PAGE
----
MPs on the Commons Treasury Committee are calling on the Financial Services Agency (FSA) to delay implementing new rules on the provision of financial advice for 12 months to allow advisers more time to comply. The committee backed plans to ban commission on advised sales and impose higher professional standards on independent financial advisers, subject to flexibility on a case-by-case basis, but were concerned that a substantial exodus of experienced advisers from the market could harm consumer choice
Chair of the Treasury Select Committee, Andrew Tyrie MP, said:
"The FSA is right to reform the financial advice market.
Given the past problems of mis-selling we welcome the banning of commission and the introduction of a clear market price for advice.
However, the current timetable for reform risks putting large numbers of experienced financial advisers out of business.
In the interests of consumers we are calling on the FSA to delay the RDR by a year to give advisers more time to take the qualifications and comply with the rules."
The FSA's Retail Distribution Review (RDR) is a major reform of the regulation of retail investment advice and is due to come into force on 1 January 2013. It will require advisors to have qualifications equivalent to a Certificate in Higher Education and remove the system of commission paid to advisors and replace it with Consumer Agreed Remuneration.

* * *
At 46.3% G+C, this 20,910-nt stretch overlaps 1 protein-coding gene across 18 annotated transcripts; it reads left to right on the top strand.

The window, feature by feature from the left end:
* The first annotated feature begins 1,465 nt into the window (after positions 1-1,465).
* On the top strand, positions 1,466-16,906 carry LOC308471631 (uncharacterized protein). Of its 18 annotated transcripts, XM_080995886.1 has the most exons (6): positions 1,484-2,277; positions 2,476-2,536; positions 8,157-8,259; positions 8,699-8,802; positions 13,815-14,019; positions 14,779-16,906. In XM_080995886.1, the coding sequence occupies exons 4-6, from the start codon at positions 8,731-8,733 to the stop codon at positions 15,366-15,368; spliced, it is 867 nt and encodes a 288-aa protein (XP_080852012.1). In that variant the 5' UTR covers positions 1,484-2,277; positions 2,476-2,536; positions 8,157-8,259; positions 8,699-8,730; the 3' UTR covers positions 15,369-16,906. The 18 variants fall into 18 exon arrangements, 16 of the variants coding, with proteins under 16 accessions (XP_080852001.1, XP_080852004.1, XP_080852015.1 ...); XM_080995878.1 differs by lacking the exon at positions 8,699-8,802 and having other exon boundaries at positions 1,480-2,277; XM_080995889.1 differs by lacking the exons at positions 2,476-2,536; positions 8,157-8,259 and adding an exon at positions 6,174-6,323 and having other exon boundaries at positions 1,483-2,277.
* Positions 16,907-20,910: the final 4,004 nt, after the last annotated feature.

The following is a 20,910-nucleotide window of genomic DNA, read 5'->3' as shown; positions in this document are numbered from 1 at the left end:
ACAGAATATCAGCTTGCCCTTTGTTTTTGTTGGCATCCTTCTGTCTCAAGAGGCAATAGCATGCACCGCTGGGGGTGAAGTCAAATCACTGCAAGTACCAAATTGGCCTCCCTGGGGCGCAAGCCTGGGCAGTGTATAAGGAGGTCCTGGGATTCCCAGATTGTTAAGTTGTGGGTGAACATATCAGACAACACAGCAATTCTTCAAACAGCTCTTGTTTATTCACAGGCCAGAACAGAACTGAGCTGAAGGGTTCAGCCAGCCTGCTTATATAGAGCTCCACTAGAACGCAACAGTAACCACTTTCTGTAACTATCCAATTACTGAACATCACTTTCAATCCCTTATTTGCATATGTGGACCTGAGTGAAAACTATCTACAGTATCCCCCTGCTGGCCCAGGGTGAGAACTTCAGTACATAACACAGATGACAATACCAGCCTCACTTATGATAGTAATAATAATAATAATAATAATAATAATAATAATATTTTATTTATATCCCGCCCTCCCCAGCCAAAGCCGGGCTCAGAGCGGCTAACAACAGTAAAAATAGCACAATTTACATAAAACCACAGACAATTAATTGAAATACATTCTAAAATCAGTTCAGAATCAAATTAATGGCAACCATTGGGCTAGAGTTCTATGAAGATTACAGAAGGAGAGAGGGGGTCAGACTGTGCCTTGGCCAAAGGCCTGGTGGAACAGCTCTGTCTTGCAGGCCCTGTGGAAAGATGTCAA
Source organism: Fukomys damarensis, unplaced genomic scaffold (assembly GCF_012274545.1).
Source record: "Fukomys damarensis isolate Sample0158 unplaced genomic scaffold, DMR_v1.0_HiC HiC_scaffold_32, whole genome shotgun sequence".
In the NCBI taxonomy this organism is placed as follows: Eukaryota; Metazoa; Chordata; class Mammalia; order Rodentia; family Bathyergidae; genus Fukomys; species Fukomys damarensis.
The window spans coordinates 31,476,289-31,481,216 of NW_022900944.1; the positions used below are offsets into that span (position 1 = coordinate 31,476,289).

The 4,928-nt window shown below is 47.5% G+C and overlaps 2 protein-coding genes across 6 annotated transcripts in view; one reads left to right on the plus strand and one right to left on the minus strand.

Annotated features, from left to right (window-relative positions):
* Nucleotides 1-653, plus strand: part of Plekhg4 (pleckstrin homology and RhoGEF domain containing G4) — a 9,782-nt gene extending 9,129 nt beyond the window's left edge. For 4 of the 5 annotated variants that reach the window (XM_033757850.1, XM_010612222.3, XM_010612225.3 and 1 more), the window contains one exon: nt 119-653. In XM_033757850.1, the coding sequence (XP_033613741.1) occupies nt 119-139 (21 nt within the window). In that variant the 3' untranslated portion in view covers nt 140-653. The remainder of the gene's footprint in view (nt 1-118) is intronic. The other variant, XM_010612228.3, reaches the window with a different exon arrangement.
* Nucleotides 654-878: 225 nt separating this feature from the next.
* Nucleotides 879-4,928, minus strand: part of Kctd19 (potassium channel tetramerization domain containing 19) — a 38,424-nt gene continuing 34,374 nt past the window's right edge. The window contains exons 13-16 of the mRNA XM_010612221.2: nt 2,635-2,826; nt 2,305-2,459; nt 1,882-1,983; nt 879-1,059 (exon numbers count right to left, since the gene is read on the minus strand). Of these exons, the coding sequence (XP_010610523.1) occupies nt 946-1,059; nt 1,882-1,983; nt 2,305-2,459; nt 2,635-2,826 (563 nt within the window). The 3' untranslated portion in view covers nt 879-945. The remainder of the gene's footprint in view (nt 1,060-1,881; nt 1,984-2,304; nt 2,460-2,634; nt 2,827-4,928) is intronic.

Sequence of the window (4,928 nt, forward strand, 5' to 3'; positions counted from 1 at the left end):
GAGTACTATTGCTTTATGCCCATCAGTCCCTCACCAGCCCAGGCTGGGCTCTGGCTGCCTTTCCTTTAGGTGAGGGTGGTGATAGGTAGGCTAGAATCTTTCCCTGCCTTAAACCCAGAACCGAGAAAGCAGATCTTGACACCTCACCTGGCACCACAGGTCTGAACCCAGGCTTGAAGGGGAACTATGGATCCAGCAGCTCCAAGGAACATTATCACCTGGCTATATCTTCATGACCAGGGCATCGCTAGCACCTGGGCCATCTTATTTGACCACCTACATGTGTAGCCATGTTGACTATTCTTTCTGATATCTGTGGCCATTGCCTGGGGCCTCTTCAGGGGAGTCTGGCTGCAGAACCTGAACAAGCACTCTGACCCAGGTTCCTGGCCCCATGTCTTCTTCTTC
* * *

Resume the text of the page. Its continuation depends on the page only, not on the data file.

The committee believes a delay of 12 months in the implementation of the RDR will reduce the number of Independent Financial Advisors leaving the market - thus maintaining choice and competition for consumers. The MPs also call on the FSA to provide some flexibility for advisers on a case by case basis.
The FSA is to be replaced by the proposed Financial Conduct Authority (FCA). This Treasury Committee believes that this provides an opportunity to examine the accountability mechanisms that will apply under the new system of financial regulation and will instigate an inquiry on this in due course.